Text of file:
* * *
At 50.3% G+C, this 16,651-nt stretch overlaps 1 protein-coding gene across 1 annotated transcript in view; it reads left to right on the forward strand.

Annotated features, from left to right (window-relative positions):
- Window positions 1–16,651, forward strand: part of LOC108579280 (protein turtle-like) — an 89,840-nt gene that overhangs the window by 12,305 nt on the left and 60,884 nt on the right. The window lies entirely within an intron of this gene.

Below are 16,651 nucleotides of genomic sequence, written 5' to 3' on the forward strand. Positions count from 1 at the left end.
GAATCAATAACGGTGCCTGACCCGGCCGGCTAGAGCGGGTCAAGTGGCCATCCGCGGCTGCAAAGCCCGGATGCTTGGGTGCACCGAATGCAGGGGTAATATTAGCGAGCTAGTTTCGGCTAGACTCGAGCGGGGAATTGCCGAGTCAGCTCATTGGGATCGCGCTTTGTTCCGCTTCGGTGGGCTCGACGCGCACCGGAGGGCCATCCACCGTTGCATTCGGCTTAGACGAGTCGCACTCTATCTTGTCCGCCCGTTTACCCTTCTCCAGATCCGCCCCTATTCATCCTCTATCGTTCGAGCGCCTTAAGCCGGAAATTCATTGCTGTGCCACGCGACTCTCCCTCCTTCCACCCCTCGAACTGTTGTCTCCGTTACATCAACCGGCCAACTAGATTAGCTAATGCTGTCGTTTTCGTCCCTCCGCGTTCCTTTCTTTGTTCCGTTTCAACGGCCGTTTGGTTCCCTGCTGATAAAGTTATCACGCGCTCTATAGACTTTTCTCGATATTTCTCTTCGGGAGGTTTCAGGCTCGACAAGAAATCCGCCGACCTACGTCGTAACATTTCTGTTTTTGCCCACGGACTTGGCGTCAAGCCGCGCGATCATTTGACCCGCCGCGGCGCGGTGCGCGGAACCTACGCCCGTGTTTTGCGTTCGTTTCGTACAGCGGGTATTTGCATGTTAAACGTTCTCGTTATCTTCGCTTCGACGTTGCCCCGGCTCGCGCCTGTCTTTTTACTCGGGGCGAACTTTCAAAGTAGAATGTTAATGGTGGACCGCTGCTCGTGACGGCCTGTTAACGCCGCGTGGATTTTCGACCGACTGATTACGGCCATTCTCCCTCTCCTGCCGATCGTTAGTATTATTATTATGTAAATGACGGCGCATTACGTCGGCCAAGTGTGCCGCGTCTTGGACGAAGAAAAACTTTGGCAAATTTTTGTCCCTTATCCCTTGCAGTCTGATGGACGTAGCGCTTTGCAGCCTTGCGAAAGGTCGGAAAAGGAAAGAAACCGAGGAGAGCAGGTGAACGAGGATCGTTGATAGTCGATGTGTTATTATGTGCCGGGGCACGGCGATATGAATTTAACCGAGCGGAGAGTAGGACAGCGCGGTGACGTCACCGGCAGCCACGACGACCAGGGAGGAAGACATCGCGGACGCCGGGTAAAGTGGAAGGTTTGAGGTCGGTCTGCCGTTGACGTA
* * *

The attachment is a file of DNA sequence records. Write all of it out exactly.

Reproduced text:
At 50.3% G+C, this 16,651-nt stretch overlaps 1 protein-coding gene across 1 annotated transcript in view; it reads left to right on the forward strand.

Annotated features, from left to right (window-relative positions):
- Window positions 1–16,651, forward strand: part of LOC108579280 (protein turtle-like) — an 89,840-nt gene that overhangs the window by 12,305 nt on the left and 60,884 nt on the right. The window lies entirely within an intron of this gene.

Below are 16,651 nucleotides of genomic sequence, written 5' to 3' on the forward strand. Positions count from 1 at the left end.
GAATCAATAACGGTGCCTGACCCGGCCGGCTAGAGCGGGTCAAGTGGCCATCCGCGGCTGCAAAGCCCGGATGCTTGGGTGCACCGAATGCAGGGGTAATATTAGCGAGCTAGTTTCGGCTAGACTCGAGCGGGGAATTGCCGAGTCAGCTCATTGGGATCGCGCTTTGTTCCGCTTCGGTGGGCTCGACGCGCACCGGAGGGCCATCCACCGTTGCATTCGGCTTAGACGAGTCGCACTCTATCTTGTCCGCCCGTTTACCCTTCTCCAGATCCGCCCCTATTCATCCTCTATCGTTCGAGCGCCTTAAGCCGGAAATTCATTGCTGTGCCACGCGACTCTCCCTCCTTCCACCCCTCGAACTGTTGTCTCCGTTACATCAACCGGCCAACTAGATTAGCTAATGCTGTCGTTTTCGTCCCTCCGCGTTCCTTTCTTTGTTCCGTTTCAACGGCCGTTTGGTTCCCTGCTGATAAAGTTATCACGCGCTCTATAGACTTTTCTCGATATTTCTCTTCGGGAGGTTTCAGGCTCGACAAGAAATCCGCCGACCTACGTCGTAACATTTCTGTTTTTGCCCACGGACTTGGCGTCAAGCCGCGCGATCATTTGACCCGCCGCGGCGCGGTGCGCGGAACCTACGCCCGTGTTTTGCGTTCGTTTCGTACAGCGGGTATTTGCATGTTAAACGTTCTCGTTATCTTCGCTTCGACGTTGCCCCGGCTCGCGCCTGTCTTTTTACTCGGGGCGAACTTTCAAAGTAGAATGTTAATGGTGGACCGCTGCTCGTGACGGCCTGTTAACGCCGCGTGGATTTTCGACCGACTGATTACGGCCATTCTCCCTCTCCTGCCGATCGTTAGTATTATTATTATGTAAATGACGGCGCATTACGTCGGCCAAGTGTGCCGCGTCTTGGACGAAGAAAAACTTTGGCAAATTTTTGTCCCTTATCCCTTGCAGTCTGATGGACGTAGCGCTTTGCAGCCTTGCGAAAGGTCGGAAAAGGAAAGAAACCGAGGAGAGCAGGTGAACGAGGATCGTTGATAGTCGATGTGTTATTATGTGCCGGGGCACGGCGATATGAATTTAACCGAGCGGAGAGTAGGACAGCGCGGTGACGTCACCGGCAGCCACGACGACCAGGGAGGAAGACATCGCGGACGCCGGGTAAAGTGGAAGGTTTGAGGTCGGTCTGCCGTTGACGTA